After the Champagne (or whatever fizzy stuff they use in Monterey) had been washed away, it was a matter of what direction do we take from here for AMG Mercedes Benz? They had cars, drivers and budget, where could they race for the 1999 season? The FIA GT Championship was going to run to GT2 rules, so that avenue was closed. Stephane Ratel held a meeting with the teams and other interested parties while we were out in Homestead, proposing the FIA International Prototype Championship. This would hoover up the open top cars from John Mangoletsi's ISRS and add them to the various manufacturers' programmes for the new LMP and LMP GTP categories that would run at Le Mans in 1999.
That particularly cunning plan foundered with the announcement from Porsche that it would can its prototype project in favour of building trucks. Also Mango's Barmy Army did not fancy getting a regular drubbing at the hands of the werks entries, the only possible outcome of a Ferrari 333SP encountering a Mercedes Benz CLK LM, so they were staying put waiting for that particular ship to hit the rocks. There was also the small matter of Don Panoz and the fledgling American Le Mans Series.
Ah yes, we had witnessed the birth of what was to become the ALMS in October 1998 when the inaugural Petit Le Mans was run at Road Atlanta. For premium brands such as Mercedes Benz and BMW (with Audi waiting in the wings) the opportunity to strut their stuff in front of the "Wine and Cheese" set in the most important car market of them all, was pure catnip.
Certainly AMG Mercedes Benz had their eyes on North America, as their charming Motorsport Supremo, Norbert Haug, put it. "We are channelling most of our efforts towards Le Mans, after which we will compete in selected international races later in the season. These will be perhaps in the American Le Mans Series………….."
But before any trips to the car manufacturers' Eldorado, there was the small matter of a visit to a provincial city in France……………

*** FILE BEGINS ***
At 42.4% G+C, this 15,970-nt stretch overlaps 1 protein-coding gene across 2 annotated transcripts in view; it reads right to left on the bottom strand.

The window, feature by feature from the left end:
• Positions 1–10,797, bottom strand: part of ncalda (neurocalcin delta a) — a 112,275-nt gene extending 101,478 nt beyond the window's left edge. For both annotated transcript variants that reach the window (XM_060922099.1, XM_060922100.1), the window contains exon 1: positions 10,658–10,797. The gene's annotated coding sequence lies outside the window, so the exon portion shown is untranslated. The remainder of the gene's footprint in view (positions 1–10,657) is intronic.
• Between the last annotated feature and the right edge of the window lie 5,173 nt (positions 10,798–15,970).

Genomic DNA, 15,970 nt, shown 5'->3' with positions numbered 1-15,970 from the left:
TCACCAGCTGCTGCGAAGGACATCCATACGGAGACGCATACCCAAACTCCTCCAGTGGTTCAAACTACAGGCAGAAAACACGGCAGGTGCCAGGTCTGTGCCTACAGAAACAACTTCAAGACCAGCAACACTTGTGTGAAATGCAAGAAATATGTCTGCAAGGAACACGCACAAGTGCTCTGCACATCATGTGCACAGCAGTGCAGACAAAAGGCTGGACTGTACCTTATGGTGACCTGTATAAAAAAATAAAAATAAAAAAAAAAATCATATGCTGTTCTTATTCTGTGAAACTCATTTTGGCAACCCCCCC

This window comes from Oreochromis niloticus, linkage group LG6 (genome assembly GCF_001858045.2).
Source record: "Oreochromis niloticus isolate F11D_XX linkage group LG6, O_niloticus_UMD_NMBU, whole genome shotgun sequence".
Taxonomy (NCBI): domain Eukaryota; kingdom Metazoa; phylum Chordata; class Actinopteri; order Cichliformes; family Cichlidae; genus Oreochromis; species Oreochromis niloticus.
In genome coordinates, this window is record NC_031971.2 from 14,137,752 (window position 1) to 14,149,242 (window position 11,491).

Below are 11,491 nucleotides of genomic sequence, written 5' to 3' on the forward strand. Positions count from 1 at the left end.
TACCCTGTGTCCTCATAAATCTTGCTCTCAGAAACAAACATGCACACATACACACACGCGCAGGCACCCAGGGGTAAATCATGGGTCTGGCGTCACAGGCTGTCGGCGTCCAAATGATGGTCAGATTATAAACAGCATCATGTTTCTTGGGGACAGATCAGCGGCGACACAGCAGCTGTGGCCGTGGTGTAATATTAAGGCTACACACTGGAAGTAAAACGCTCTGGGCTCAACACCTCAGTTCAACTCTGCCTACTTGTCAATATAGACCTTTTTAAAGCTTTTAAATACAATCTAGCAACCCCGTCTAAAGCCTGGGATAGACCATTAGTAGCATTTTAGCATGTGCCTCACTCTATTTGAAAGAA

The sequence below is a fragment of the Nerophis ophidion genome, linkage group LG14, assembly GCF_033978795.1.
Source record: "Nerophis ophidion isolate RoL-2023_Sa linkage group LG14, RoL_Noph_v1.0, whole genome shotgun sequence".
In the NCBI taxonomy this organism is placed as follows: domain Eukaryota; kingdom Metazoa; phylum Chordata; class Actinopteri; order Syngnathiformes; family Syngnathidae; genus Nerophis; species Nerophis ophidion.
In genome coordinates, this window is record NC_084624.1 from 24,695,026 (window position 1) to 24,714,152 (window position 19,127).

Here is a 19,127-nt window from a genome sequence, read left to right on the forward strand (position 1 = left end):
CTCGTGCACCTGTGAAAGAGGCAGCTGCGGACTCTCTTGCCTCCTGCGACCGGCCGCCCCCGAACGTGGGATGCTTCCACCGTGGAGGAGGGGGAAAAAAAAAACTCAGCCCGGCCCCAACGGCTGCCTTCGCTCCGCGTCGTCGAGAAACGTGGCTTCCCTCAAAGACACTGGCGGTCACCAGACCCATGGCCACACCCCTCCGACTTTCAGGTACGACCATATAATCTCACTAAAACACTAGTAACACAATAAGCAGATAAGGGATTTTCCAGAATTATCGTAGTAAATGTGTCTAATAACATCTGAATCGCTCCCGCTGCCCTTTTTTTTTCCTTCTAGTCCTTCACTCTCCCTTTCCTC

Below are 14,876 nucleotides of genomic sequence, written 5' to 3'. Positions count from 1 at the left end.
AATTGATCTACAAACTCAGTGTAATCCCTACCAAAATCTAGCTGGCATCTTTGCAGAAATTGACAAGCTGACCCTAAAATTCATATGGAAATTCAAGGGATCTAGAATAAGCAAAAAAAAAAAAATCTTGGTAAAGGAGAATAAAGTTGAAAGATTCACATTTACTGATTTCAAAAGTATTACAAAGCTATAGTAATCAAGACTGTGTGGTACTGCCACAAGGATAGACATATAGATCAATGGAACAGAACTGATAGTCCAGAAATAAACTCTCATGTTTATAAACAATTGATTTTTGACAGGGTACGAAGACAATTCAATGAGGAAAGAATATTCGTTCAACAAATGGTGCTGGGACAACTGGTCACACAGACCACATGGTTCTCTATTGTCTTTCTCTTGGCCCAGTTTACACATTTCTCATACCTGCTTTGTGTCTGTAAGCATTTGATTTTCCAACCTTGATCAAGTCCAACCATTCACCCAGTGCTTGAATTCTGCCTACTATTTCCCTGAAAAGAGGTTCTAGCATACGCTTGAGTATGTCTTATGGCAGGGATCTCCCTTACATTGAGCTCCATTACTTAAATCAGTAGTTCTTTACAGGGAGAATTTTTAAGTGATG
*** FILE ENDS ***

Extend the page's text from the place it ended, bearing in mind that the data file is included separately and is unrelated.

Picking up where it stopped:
The edgy, extreme approach that Toyota had taken with their GT-ONE had set Mercedes thinking that a more radical approach was required if the job was to get done at La Sarthe. They were correct in this analysis as lap times fell dramatically from the 1998 levels, five seconds chopped off the pole time as an example. With Audi joining Toyota, Nissan and BMW every margin would be explored.
A new car was produced by AMG, the CLR. It was drastically lower than the CLK LM and had greatly reduced frontal, which of course reduced drag. The whole approach was low line as reflected on the new bodywork. Uncluttered by sponsorship logos car was elegant to contemplate.
There was another big change with the weight being reduced by 50 kilos, one major gain being the replacement of the steel rollcage with an integrated carbon fibre unit, giving greater strength and rigidity, it would get tested to the maximum during the race week..
The transmission had a new magnesium casing, more weight saved and the engine was an uprated version of the previous all-conquering (well except Le Mans) V8. All the lessons learned on the CLK LM were incorporated into the CLR.